By TRICIA HILL
When the new school year started last Tuesday, the Boscobel School District was in a difficult spot without both a District Administrator and a High School Principal. However, while the school board is still trying to fill those positions, they did welcome four new teachers to the District.
Three of the new teachers found themselves a home at the high school. Emily Blackbourn is the new Vocal Instructor. Blackbourn was born and raised in Fennimore and graduated with the class of 2005. She then went to Saint Ambrose University in Davenport, Iowa for Vocal Performance and Public Relations/Marketing.
This will be Blackbourn’s first job as a Vocal Instructor. Prior to working at Boscobel she had worked for the last three years at Wisconsin Badger Camp. She then decided to go back to school to get her Music Education Degree.
“I have always loved music,” Blackbourn said. “I wanted to be a performer and move to Nashville to sing. However, life took a different turn for me and I decided I would rather teach.”
Blackbourn has lots of new things in store for her choir students this year. One thing they are currently working on is called ‘Solfege Tones,’ which means they will be using their hand signs to help them with pitch recognition.
“I really want to help the kids grow and experience new types of music and genres,” Blackbourn said. “The students have also expressed to me that they would like to earn a first in the Class A competition. This makes me happy because I have high expectations for them as well.”
Blackbourn is excited to show some of the progress she will be making with the students prior to their first concert, which will be held on Oct. 28 for 6th-12th grade.
“I encourage the community to come and see what we have been working on,” Blackbourn said.
The vocal room is not the only room that will be facing some changes this year. Thomas Battersby was hired on to take over as the Instrumental Director.
Battersby was born and raised in Kenosha, where he attended Bradford High School. After graduating he stuck close to his roots and attended Carthage College where he earned his degree in Music Education and Music Composition.
“I have always wanted to do some kind of music,” Battersby said.
This year Battersby plans to work with his students on getting a system of organization down in the band room as well as create an excitement for music in general and increase the students knowledge of music literacy as much as possible. Battersby is currently working with the students on getting back into marching band music. He plans to get the band on the football field during this school year.
“It has been done here in the past but has not been focused on very much recently,” Battersby said.
The band is currently working on their marching music and can be heard at any home football game. They will be having their first concert before Christmas on Dec. 1 for seventh and eighth grade students.
Melissa Sina grew up in Westby and graduated from Westby High. She then continued going to school at UW-La Crosse for her undergraduate, where she studied Sociology and Racial/Ethnic Relations with a minor in Anthropology. Sina continued on with her education at Viterbo University, where she studied social studies education.
Sina had been working at another school before coming to Boscobel, but was not in her content area and was only part time. Coming to Boscobel gave her the opportunity to work in her content area as a full time Social Studies teacher.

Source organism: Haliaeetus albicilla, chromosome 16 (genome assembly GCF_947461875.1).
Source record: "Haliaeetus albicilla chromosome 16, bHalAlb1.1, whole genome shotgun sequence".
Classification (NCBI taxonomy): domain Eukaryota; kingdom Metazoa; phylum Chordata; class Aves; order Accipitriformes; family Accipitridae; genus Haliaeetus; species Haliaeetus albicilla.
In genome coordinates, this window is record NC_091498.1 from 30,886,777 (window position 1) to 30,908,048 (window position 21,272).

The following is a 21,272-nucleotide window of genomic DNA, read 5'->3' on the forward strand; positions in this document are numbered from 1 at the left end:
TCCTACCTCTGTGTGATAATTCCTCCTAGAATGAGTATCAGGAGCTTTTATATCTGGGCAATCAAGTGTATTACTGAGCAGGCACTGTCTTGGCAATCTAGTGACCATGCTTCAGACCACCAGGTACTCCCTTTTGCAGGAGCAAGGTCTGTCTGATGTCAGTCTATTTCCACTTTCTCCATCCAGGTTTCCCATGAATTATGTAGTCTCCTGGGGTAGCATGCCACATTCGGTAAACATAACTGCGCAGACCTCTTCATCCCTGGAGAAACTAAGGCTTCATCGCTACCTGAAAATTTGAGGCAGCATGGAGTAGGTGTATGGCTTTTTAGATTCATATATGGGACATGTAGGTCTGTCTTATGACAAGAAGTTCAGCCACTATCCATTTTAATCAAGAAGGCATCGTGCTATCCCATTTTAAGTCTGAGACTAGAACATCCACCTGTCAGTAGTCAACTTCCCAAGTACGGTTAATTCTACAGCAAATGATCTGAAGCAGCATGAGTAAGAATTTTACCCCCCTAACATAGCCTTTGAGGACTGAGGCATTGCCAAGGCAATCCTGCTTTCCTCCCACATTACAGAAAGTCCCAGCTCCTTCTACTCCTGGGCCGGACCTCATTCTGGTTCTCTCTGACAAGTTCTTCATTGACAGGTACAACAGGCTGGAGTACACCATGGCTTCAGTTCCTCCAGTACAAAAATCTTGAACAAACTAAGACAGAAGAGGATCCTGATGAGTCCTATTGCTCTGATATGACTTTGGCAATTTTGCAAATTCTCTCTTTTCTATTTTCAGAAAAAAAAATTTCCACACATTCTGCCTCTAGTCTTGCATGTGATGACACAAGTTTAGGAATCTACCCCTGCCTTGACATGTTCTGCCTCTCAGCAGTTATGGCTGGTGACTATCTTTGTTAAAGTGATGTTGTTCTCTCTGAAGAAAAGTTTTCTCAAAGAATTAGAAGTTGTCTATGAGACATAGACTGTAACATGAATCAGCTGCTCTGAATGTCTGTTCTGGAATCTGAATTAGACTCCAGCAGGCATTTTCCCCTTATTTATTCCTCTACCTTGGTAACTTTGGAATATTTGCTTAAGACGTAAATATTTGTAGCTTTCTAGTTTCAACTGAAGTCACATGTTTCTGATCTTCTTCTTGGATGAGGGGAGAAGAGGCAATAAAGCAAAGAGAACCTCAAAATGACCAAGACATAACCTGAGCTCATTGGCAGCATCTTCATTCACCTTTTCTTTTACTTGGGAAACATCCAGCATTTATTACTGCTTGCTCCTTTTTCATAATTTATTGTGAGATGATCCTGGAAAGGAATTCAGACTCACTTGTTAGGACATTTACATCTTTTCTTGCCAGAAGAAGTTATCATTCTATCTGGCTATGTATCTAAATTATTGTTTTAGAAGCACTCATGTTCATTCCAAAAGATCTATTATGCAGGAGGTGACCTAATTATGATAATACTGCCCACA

“Boscobel seems like a really nice small community for me,” Sina said.
Sina as a teacher is a believer in the facilitated learning method, which she has already brought into her classroom. This means that she is encouraging independent discovery with the students.
“Instead of the sit and get method, which I am sure many have heard of, I am letting the kids do independent research projects and come to their own conclusions,” Sina said.
She currently has the students wrapping up a project using that method. Sina has been able to pin point students who may struggle with her method because they need someone to help direct them.
“It is a work in progress, but I plan to keep working on it and giving them the tools they need to become independent learners,” Sina said.
Shawn Stone went to college in Wausau, where he attended North Central Technical College, and earned his two-year Associates degree. His education was focused on being an educational interpreter. He is licensed for a K-12 setting and is currently working online at Siena Heights to fullfill his four years of college to work within the community.
Stone took his first job in Prairie du Chien, where there were two girls from Africa who were deaf. It was challenging because they had no clue because in Africa if you’re deaf then you are kind of kicked to the curb, according to Stone. They were adopted by a family and brought to Prairie. However, the parents decided to move the girls to the Lancaster School District.
So Stone discovered there were postings for an interpreter in six different area schools and he decided to look into them. North Crawford had made a good offer to Stone, but the student he was going to be working with was possibly going to be moving and he sought a more permanent position.
He is currently working as an interpreter with a first grader who he plans to teach sign language to throughout the school year, so he can make the best use of Stone as an interpreter. So far Stone has loved working with the students and faculty in Boscobel and knows that he is going to like it in this community.
“They treat me as part of the staff and not an aide,” Stone said. “I don’t just stand there and work with one kid all day, I jump in as I am needed as well.”
With the new faculty in line, the Boscobel School District is looking forward to some wonderful changes within their classrooms for the 2014-15 school year, and hopefully many more to come.